Jim White

  • Janowicz the real deal, but no match for Murray

    Andy Murray and Jerzy Janowicz

    On Wednesday, during the men’s quarter final, the umpire on court number one was moved to ask those in attendance to concentrate on what was going on in front of their eyes.

    Andy Murray was playing Fernando Verdasco on Centre Court at that exact moment, and the noises coming over the side of the court from the denizens of Murray Mound were causing endless distraction.

    Those in court one were trying to interpret from the grunts and yelps how the main man was doing. Did that ooh mean he his serve had been broken? Was that aah good news?

    Every so often, between games, an update on the score

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  • Moyes holds all the aces in talks with Rooney (and his agent)

    New Manchester United manager David Moyes arrives at the team Carrington training, (PA Sport)New Manchester United manager David Moyes arrives at the team Carrington training, (PA Sport)

    David Moyes has been in work at Manchester United for three days now. He has been arriving at Carrington at 8am every morning, to give himself more time to attend to the growing mountain that is his in-tray.

    On Thursday,  the work starts in earnest. The players, after attending medical checks earlier this week to ensure they are up to the ensuing rigours, will return for the start of their pre-season fitness regime.

    And for Moyes, as he gets to grips with the scale of his new job, meets the backroom staff and the players, acquaints himself with the demands on his time (would the manager be

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  • Anything is possible for Murray and Robson

    And so we reach the second week of Wimbledon with two nearby residents still in contention. Andy Murray and Laura Robson have survived the standard bonfire of the Brits to make it to the fourth round: it is the first time since 1998 the home nation can boast such an enlarged representation. Never mind that half the pair was born in Melbourne - it is enough to give Sue Barker a nose bleed.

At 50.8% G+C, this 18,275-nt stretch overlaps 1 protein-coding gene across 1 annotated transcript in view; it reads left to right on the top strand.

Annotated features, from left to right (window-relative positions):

What’s more, in this most bizarre and unprecedented Championship, it is possible the duo could progress together further.

    Far be it from me to risk a prediction after suggesting that Roger Federer was nailed

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  • Roger Federer still believes in Roger Federer

    To the growing irritation of the locals, there is an American journalist at this year’s Wimbledon who is very keen to know what all the players think about Nelson Mandela.

    As the great man ails in hospital, in every press conference this chap pipes up to ask what his legacy means to those coming off Centre Court.

    You may wonder exactly why we need to know what Maria Sharapova – a Russian who has spent all her life in America – thinks about the South African freedom fighter, but the bloke asks anyway. And, as might be expected, he hardly elicits the most riveting answer. These are tennis

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  • Don’t worry about Brazil, 2014 will be a carnival

    Back in the summer of 2011, the London Olympic organisers staged a series of test events. Beach volleyball  was held in Horse Guards Parade at the precise moment what seemed to be half of London was enveloped by rioting, a tsunami of broken glass sweeping across the capital.

    At the volleyball beach, Hugh Robertson, the sports minister, was besieged by reporters ahead of the first service on the sand. How on earth can you think of holding an Olympics, he was asked, when Croydon is burning? Surely the government cannot hope to guarantee the safety of competitors when the country’s youth has